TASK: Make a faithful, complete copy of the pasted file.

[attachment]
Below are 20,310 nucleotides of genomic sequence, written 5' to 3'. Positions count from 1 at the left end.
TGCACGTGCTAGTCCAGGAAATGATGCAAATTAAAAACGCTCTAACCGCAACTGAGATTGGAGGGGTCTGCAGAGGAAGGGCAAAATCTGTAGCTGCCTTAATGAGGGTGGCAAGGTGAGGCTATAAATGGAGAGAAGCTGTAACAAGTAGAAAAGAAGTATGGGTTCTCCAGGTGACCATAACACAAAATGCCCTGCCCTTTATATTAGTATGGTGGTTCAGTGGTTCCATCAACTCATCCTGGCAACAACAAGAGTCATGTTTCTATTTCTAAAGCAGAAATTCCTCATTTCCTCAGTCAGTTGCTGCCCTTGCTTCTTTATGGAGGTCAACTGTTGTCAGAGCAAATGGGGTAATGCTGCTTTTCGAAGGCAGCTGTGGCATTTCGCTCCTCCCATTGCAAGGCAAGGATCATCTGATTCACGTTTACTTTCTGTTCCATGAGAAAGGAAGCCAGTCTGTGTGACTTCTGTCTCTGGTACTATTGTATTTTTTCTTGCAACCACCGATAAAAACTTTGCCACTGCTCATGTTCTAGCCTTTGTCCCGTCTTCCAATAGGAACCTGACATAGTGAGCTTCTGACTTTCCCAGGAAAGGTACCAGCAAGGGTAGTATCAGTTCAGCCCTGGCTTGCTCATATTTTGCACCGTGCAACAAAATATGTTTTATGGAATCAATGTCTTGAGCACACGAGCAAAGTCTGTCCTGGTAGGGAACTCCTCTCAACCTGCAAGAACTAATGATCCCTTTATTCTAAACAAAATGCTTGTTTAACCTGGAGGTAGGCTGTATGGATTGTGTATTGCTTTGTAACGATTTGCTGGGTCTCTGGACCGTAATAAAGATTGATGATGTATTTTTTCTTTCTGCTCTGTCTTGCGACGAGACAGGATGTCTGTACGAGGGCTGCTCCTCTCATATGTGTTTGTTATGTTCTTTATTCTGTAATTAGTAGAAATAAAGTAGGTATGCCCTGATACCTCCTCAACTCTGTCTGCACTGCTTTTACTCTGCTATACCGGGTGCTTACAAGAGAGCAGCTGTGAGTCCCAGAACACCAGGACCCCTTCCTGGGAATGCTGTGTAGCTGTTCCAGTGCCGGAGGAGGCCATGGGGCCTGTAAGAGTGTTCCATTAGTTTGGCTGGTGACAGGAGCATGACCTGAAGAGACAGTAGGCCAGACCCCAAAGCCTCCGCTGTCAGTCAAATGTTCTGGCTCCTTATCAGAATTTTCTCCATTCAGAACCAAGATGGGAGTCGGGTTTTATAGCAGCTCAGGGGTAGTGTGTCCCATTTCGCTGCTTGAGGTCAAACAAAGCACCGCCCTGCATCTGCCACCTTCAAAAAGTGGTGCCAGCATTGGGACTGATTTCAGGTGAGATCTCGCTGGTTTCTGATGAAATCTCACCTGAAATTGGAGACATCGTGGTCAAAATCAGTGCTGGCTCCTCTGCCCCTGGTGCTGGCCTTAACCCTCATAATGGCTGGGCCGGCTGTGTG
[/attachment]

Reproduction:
Below are 20,310 nucleotides of genomic sequence, written 5' to 3'. Positions count from 1 at the left end.
TGCACGTGCTAGTCCAGGAAATGATGCAAATTAAAAACGCTCTAACCGCAACTGAGATTGGAGGGGTCTGCAGAGGAAGGGCAAAATCTGTAGCTGCCTTAATGAGGGTGGCAAGGTGAGGCTATAAATGGAGAGAAGCTGTAACAAGTAGAAAAGAAGTATGGGTTCTCCAGGTGACCATAACACAAAATGCCCTGCCCTTTATATTAGTATGGTGGTTCAGTGGTTCCATCAACTCATCCTGGCAACAACAAGAGTCATGTTTCTATTTCTAAAGCAGAAATTCCTCATTTCCTCAGTCAGTTGCTGCCCTTGCTTCTTTATGGAGGTCAACTGTTGTCAGAGCAAATGGGGTAATGCTGCTTTTCGAAGGCAGCTGTGGCATTTCGCTCCTCCCATTGCAAGGCAAGGATCATCTGATTCACGTTTACTTTCTGTTCCATGAGAAAGGAAGCCAGTCTGTGTGACTTCTGTCTCTGGTACTATTGTATTTTTTCTTGCAACCACCGATAAAAACTTTGCCACTGCTCATGTTCTAGCCTTTGTCCCGTCTTCCAATAGGAACCTGACATAGTGAGCTTCTGACTTTCCCAGGAAAGGTACCAGCAAGGGTAGTATCAGTTCAGCCCTGGCTTGCTCATATTTTGCACCGTGCAACAAAATATGTTTTATGGAATCAATGTCTTGAGCACACGAGCAAAGTCTGTCCTGGTAGGGAACTCCTCTCAACCTGCAAGAACTAATGATCCCTTTATTCTAAACAAAATGCTTGTTTAACCTGGAGGTAGGCTGTATGGATTGTGTATTGCTTTGTAACGATTTGCTGGGTCTCTGGACCGTAATAAAGATTGATGATGTATTTTTTCTTTCTGCTCTGTCTTGCGACGAGACAGGATGTCTGTACGAGGGCTGCTCCTCTCATATGTGTTTGTTATGTTCTTTATTCTGTAATTAGTAGAAATAAAGTAGGTATGCCCTGATACCTCCTCAACTCTGTCTGCACTGCTTTTACTCTGCTATACCGGGTGCTTACAAGAGAGCAGCTGTGAGTCCCAGAACACCAGGACCCCTTCCTGGGAATGCTGTGTAGCTGTTCCAGTGCCGGAGGAGGCCATGGGGCCTGTAAGAGTGTTCCATTAGTTTGGCTGGTGACAGGAGCATGACCTGAAGAGACAGTAGGCCAGACCCCAAAGCCTCCGCTGTCAGTCAAATGTTCTGGCTCCTTATCAGAATTTTCTCCATTCAGAACCAAGATGGGAGTCGGGTTTTATAGCAGCTCAGGGGTAGTGTGTCCCATTTCGCTGCTTGAGGTCAAACAAAGCACCGCCCTGCATCTGCCACCTTCAAAAAGTGGTGCCAGCATTGGGACTGATTTCAGGTGAGATCTCGCTGGTTTCTGATGAAATCTCACCTGAAATTGGAGACATCGTGGTCAAAATCAGTGCTGGCTCCTCTGCCCCTGGTGCTGGCCTTAACCCTCATAATGGCTGGGCCGGCTGTGTG